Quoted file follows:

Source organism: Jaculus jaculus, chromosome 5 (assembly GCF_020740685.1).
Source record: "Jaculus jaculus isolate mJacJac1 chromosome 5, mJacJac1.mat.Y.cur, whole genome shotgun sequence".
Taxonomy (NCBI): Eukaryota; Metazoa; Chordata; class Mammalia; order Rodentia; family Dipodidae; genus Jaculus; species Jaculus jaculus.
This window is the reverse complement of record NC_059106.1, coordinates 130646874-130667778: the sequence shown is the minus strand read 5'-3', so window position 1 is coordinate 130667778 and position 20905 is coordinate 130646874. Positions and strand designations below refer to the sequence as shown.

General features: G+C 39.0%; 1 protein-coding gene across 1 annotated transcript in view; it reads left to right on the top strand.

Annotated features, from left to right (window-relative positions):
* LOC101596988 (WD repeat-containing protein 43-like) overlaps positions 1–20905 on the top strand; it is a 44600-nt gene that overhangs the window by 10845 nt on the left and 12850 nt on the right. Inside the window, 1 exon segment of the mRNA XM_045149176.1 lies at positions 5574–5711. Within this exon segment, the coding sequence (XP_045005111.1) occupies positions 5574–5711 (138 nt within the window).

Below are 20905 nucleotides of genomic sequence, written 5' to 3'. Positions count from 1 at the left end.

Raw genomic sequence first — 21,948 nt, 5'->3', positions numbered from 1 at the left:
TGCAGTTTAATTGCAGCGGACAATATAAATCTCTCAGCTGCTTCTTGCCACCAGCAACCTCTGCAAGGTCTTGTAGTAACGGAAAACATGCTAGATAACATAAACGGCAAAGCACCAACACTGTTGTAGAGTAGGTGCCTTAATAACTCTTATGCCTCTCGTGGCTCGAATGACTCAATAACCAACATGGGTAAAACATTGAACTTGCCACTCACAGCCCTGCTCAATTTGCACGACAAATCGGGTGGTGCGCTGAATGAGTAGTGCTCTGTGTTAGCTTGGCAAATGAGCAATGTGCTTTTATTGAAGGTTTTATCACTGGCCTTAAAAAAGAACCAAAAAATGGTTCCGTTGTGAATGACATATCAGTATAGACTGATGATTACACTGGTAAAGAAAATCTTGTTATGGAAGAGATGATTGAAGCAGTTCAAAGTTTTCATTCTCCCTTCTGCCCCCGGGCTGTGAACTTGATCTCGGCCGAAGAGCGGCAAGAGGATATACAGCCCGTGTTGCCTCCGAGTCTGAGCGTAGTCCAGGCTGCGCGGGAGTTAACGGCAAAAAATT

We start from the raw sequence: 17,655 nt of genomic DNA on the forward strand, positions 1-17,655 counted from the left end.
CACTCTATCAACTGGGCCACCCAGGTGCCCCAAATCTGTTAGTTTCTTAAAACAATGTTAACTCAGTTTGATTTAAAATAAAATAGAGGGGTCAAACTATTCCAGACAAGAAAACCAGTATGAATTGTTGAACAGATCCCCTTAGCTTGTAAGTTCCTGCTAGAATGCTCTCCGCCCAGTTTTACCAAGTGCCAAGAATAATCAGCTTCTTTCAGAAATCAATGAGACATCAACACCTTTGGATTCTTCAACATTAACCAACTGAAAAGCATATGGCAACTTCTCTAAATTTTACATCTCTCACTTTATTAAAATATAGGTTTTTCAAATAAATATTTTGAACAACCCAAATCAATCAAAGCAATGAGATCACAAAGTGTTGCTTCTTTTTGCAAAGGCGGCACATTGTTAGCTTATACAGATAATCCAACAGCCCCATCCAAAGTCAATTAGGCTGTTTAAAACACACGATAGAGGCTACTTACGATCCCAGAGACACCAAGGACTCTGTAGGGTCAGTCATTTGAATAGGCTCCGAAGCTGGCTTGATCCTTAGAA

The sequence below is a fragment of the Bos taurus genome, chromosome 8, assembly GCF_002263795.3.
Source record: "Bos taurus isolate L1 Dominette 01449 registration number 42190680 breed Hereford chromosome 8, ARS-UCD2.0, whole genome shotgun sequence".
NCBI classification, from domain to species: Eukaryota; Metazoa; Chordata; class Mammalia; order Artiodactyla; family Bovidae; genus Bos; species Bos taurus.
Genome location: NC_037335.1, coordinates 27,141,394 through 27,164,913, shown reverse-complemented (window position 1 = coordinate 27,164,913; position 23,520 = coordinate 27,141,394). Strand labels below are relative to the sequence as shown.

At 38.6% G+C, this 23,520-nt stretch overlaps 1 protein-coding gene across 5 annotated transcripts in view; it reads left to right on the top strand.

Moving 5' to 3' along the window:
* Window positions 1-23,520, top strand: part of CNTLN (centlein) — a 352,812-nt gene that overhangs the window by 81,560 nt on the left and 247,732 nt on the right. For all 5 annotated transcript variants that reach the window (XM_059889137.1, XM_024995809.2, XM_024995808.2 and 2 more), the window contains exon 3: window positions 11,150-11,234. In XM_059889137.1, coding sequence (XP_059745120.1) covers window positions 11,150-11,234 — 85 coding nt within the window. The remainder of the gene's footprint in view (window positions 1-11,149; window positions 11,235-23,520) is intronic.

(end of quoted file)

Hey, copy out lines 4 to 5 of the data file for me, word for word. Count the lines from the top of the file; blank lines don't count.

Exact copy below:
This window is the reverse complement of record NC_059106.1, coordinates 130646874-130667778: the sequence shown is the minus strand read 5'-3', so window position 1 is coordinate 130667778 and position 20905 is coordinate 130646874. Positions and strand designations below refer to the sequence as shown.

General features: G+C 39.0%; 1 protein-coding gene across 1 annotated transcript in view; it reads left to right on the top strand.